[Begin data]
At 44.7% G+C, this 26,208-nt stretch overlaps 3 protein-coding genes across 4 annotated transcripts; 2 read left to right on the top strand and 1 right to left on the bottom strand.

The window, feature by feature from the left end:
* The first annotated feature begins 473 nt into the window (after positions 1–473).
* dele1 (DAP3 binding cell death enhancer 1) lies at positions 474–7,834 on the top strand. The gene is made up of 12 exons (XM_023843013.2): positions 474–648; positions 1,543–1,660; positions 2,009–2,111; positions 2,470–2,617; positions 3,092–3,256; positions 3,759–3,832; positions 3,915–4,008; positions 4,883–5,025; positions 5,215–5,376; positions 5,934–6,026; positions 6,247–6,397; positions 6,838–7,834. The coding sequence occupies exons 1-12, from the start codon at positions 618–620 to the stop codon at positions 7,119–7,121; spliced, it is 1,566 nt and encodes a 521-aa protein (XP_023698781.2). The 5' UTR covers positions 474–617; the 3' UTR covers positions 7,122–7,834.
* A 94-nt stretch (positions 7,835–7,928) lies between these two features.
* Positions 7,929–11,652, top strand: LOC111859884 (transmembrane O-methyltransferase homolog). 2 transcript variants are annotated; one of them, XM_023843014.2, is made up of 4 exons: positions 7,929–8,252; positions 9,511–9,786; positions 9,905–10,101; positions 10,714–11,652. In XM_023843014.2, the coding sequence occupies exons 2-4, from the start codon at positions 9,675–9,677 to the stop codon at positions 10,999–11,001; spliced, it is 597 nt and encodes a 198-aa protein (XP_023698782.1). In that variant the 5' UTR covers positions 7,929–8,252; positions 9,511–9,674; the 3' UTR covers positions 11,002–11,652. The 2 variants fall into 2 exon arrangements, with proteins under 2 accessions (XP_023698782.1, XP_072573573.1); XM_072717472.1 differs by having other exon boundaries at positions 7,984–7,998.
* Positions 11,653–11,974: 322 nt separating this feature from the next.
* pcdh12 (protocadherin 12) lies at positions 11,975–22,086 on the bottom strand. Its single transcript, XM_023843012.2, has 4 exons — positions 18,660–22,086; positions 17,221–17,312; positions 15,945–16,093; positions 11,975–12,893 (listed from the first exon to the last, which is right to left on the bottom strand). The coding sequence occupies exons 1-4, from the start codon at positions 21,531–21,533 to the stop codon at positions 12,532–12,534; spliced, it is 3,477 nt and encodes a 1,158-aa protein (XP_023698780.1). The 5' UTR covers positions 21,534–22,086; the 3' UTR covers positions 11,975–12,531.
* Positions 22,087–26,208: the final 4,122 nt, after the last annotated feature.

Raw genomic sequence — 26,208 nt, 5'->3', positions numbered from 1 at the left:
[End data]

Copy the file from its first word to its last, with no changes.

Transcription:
At 44.7% G+C, this 26,208-nt stretch overlaps 3 protein-coding genes across 4 annotated transcripts; 2 read left to right on the top strand and 1 right to left on the bottom strand.

The window, feature by feature from the left end:
* The first annotated feature begins 473 nt into the window (after positions 1–473).
* dele1 (DAP3 binding cell death enhancer 1) lies at positions 474–7,834 on the top strand. The gene is made up of 12 exons (XM_023843013.2): positions 474–648; positions 1,543–1,660; positions 2,009–2,111; positions 2,470–2,617; positions 3,092–3,256; positions 3,759–3,832; positions 3,915–4,008; positions 4,883–5,025; positions 5,215–5,376; positions 5,934–6,026; positions 6,247–6,397; positions 6,838–7,834. The coding sequence occupies exons 1-12, from the start codon at positions 618–620 to the stop codon at positions 7,119–7,121; spliced, it is 1,566 nt and encodes a 521-aa protein (XP_023698781.2). The 5' UTR covers positions 474–617; the 3' UTR covers positions 7,122–7,834.
* A 94-nt stretch (positions 7,835–7,928) lies between these two features.
* Positions 7,929–11,652, top strand: LOC111859884 (transmembrane O-methyltransferase homolog). 2 transcript variants are annotated; one of them, XM_023843014.2, is made up of 4 exons: positions 7,929–8,252; positions 9,511–9,786; positions 9,905–10,101; positions 10,714–11,652. In XM_023843014.2, the coding sequence occupies exons 2-4, from the start codon at positions 9,675–9,677 to the stop codon at positions 10,999–11,001; spliced, it is 597 nt and encodes a 198-aa protein (XP_023698782.1). In that variant the 5' UTR covers positions 7,929–8,252; positions 9,511–9,674; the 3' UTR covers positions 11,002–11,652. The 2 variants fall into 2 exon arrangements, with proteins under 2 accessions (XP_023698782.1, XP_072573573.1); XM_072717472.1 differs by having other exon boundaries at positions 7,984–7,998.
* Positions 11,653–11,974: 322 nt separating this feature from the next.
* pcdh12 (protocadherin 12) lies at positions 11,975–22,086 on the bottom strand. Its single transcript, XM_023843012.2, has 4 exons — positions 18,660–22,086; positions 17,221–17,312; positions 15,945–16,093; positions 11,975–12,893 (listed from the first exon to the last, which is right to left on the bottom strand). The coding sequence occupies exons 1-4, from the start codon at positions 21,531–21,533 to the stop codon at positions 12,532–12,534; spliced, it is 3,477 nt and encodes a 1,158-aa protein (XP_023698780.1). The 5' UTR covers positions 21,534–22,086; the 3' UTR covers positions 11,975–12,531.
* Positions 22,087–26,208: the final 4,122 nt, after the last annotated feature.

Raw genomic sequence — 26,208 nt, 5'->3', positions numbered from 1 at the left: